Pierre Bessard Wuhan Boiler Company Workers
Making photographs, not just taking snapshots. At first I was hesitant about doing this new project. We’ve seen so much work on Chinese factories and their workers where the western conscience wants to portray the subject as alien. What is the point of adding yet another page to a story that has been written so many times before? Then I decided to take a look for myself. I had often passed through Wuhan on news reporting missions but I’d never really got to know the place. It is not so much a town, rather a human beehive, where one can get a true feeling of China’s density and urgency. The French have invested heavily here and are always given a warm welcome. I was given free reign to wander around the colossal Wuhan Boiler Company factory. I was immediately taken aback by a setting of cinematic grandeur. A rigorous geometric composition traced by immense beams, tentacle-like piping, and shafts of light pouring through high-perched windows. Streams of warm colours on plastic tablecloths. The careful attention to detail. From every angle. The stage was already set in this giant studio. The actors, machines, lighting… all natural. I couldn’t refuse. I’d have to work quickly though, a vast relocation of men and machines was already underway. The factory was about to be transferred to a locale on the outskirts of the city which looked like a high-tech Californian start-up. It wasn’t about being nostalgic, but to simply preserve a memory, to portray these places and men evolving with the times. No regrets or giving in. The idea of using black and white was immediately excluded, that would be too heavy in significance. Colour had to be used. The factory wasn’t just another victim of the painful restructuring that many Chinese state companies underwent in the early 1990s, it is undergoing a natural evolution in a country that is constantly changing. The chairs are empty now, and the kettles used for filling green tea thermoses are unplugged, but these huge rooms are still full with the emotions of life. The place is still alive with fifty years of work and the spirit of thousands of workers who made the huge boilers used to power the country’s coal-fired power plants…the lungs of the Chinese economy. Before their final move, more than 400 employees wanted to give their own account of their work in this place, and were happy to participate in my photo sessions. In my mini studio there was plenty of laughter, a few tears of emotion, and always a lot of pride.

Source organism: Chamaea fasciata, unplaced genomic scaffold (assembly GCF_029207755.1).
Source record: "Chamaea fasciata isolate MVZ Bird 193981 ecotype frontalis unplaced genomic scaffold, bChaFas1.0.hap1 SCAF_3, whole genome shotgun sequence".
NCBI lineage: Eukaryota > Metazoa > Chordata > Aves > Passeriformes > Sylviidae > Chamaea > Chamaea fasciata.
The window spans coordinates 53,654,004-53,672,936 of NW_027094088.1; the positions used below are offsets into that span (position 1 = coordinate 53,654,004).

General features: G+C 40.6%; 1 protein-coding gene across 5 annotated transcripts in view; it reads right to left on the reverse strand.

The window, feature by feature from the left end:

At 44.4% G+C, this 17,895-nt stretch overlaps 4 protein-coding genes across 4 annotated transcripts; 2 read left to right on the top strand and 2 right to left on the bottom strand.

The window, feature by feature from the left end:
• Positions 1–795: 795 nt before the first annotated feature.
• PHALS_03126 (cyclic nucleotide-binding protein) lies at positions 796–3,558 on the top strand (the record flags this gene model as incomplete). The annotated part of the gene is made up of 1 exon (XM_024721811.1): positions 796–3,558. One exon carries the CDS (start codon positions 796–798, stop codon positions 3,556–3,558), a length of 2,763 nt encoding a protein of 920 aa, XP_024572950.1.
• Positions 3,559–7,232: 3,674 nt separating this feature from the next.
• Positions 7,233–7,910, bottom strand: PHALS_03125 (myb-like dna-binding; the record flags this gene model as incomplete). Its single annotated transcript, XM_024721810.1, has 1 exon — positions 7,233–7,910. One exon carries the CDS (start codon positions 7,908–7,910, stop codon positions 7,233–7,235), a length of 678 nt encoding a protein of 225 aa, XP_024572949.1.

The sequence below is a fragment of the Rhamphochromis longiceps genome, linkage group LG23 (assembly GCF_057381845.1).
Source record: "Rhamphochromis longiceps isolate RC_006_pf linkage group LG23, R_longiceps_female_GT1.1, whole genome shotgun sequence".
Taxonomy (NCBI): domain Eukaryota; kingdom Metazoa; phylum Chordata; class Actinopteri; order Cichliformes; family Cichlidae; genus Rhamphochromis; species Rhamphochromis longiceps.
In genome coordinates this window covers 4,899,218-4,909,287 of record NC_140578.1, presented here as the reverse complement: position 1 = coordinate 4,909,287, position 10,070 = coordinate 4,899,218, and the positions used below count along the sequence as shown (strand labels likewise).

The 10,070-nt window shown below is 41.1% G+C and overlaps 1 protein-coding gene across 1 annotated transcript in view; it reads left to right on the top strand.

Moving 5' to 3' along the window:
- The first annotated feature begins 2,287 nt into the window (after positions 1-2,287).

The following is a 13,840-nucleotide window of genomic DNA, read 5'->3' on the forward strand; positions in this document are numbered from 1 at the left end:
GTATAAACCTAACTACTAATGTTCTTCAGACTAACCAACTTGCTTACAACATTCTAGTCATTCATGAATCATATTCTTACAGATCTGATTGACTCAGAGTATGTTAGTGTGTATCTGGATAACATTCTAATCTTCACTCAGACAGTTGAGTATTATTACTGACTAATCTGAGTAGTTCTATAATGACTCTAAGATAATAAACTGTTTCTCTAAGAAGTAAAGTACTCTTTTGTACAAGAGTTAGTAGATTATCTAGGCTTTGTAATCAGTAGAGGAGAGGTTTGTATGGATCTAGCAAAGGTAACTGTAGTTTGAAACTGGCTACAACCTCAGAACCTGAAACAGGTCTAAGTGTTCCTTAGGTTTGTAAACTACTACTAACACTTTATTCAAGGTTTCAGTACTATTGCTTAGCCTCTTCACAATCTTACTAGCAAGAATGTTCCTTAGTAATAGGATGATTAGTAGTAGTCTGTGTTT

Text © Pierre Bessard
All images © courtesy of Pierre Bessard